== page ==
Thursday, May 3, 2007

The intelligent design debate

It is apparent to any news-savvy biologist that the intelligent design debate has an interesting hold on the American public consciousness and a consequent impact on both the perceived character of the American scientific establishment and the interface between scientific research and society. The character of the debate is, interestingly, capable of shedding light on the prejudices of both groups (the scientific establishment and the public) and is informative and important as a result of this capability.
Depending on who is debating and why, the debate seems to take two forms. There is substantial tendency for the scientific perspective to take up the gauntlet of defending a secular perspective (agnostic or atheist no matter) and then face the retort that intelligent design "theory" does not stem from a theology but rather a branch of scientific inquiry. There are two problems with this and the first is simply that science is a methodology and not a metaphysics. Science and religion are both ways of rendering out of experience an epistemology but they differ radically in almost every other respect. Accused of Materialism many scientists would, quite rightly, feel maligned. For many scientists a religious world view need not contradict or impede acceptance of any scientific theory suitably postulated and tested. Those who use the debate about intelligent design to further the agenda of secularism seem to be saying religious people are so stupid they perpetually come up with hair-brained bogus notions just to spite us. This is reprehensible to say the least, but no more than the alternative. When Creationists attempt to foist onto the public a religious doctrine utilizing the argument that it is scientifically based inquiry or theory they are guilty of the sin of duplicity and also of a misunderstanding of the way hypothesis testing works.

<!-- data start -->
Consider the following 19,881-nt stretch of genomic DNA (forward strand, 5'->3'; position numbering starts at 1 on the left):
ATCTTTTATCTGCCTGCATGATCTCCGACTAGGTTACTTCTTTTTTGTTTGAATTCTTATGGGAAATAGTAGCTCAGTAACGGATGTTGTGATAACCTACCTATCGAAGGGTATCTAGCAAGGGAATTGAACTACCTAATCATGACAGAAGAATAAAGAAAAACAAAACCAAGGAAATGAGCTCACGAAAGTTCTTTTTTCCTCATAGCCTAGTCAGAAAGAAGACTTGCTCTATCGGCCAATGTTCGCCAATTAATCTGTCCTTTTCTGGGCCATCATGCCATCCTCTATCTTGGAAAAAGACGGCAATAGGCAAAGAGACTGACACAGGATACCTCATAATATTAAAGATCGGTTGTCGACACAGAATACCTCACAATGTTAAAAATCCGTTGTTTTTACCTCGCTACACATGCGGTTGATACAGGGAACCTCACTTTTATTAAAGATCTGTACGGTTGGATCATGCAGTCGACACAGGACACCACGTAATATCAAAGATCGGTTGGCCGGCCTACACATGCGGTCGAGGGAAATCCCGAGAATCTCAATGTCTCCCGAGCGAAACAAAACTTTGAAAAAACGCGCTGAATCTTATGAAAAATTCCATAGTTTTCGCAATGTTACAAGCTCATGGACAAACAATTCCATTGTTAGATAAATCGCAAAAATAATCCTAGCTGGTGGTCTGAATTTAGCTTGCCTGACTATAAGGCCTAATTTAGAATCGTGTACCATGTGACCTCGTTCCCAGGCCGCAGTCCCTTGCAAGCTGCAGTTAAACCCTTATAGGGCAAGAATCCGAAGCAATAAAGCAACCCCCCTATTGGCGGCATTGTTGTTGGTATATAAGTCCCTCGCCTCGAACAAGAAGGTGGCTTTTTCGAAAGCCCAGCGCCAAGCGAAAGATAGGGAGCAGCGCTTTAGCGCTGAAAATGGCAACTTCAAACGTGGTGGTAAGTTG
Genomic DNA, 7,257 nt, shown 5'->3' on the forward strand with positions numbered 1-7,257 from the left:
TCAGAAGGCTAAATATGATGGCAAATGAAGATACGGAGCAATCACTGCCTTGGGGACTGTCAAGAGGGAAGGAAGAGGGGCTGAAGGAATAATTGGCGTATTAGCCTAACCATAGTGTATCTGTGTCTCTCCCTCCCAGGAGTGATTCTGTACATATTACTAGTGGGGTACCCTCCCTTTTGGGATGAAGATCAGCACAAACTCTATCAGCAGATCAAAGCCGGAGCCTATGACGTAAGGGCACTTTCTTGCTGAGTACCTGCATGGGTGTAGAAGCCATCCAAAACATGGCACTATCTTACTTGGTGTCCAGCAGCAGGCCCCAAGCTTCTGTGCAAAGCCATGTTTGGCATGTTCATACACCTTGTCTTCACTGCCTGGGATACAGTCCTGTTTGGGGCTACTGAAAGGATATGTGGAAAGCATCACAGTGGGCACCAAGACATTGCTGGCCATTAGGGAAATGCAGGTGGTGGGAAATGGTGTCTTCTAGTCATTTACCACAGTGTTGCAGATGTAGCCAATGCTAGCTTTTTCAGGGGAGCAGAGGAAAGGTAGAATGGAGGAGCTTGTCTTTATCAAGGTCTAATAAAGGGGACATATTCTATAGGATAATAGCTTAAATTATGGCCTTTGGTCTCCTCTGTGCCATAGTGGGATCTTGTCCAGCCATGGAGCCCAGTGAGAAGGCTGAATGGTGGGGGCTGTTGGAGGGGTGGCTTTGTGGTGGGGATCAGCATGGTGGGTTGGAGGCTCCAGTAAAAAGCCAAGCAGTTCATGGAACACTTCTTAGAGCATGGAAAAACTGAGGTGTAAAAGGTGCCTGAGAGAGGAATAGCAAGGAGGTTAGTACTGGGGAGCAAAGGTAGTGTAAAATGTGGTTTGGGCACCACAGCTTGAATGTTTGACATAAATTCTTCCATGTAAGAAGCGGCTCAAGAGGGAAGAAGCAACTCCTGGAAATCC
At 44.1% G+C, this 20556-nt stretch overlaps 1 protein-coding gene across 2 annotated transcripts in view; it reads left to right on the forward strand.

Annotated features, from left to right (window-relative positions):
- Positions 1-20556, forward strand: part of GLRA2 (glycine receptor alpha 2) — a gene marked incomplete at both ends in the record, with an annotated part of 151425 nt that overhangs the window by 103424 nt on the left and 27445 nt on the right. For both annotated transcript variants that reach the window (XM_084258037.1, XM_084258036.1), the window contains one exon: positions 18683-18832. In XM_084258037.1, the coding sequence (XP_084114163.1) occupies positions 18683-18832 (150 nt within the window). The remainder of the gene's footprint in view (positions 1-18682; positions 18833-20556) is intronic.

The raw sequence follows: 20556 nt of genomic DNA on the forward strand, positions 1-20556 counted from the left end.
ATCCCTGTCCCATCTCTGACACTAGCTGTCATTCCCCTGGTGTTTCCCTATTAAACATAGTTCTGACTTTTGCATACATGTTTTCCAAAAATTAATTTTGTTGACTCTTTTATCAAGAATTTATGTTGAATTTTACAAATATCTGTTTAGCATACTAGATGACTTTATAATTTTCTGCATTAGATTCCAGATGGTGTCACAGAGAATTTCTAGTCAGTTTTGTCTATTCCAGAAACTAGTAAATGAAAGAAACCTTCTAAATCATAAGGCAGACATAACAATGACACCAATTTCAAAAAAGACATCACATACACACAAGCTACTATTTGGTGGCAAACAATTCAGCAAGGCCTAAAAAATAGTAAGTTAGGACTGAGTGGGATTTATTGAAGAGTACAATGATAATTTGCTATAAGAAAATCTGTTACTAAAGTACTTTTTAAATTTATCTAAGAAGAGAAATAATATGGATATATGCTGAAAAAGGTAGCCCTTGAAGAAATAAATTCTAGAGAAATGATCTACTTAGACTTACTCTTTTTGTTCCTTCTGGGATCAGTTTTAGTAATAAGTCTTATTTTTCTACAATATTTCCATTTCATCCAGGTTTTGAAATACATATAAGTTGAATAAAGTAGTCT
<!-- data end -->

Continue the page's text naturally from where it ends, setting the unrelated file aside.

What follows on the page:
If the debate is not railroaded into a theological or semantic direction though, the second form it seems to take is about whether or not the "theory" of intelligent design is testable scientifically. They usually then go on to cite supporting evidence that is based on irreducible complexity in biological and astronomical systems. The horrible flaw here is that we as scientists do not set out to support our hypotheses but instead to attempt to disprove them. This keeps us from the temptation of "Cherry-picking" data. It makes bias unlikely, or at least much less likely. Intelligent design theorists do not postulate hypotheses and set about gathering evidence to disprove them. They do just the opposite. If they looked for disproof they would find it in such great abundance that they wouldn't have time to teach Sunday school or run school boards in Kansas.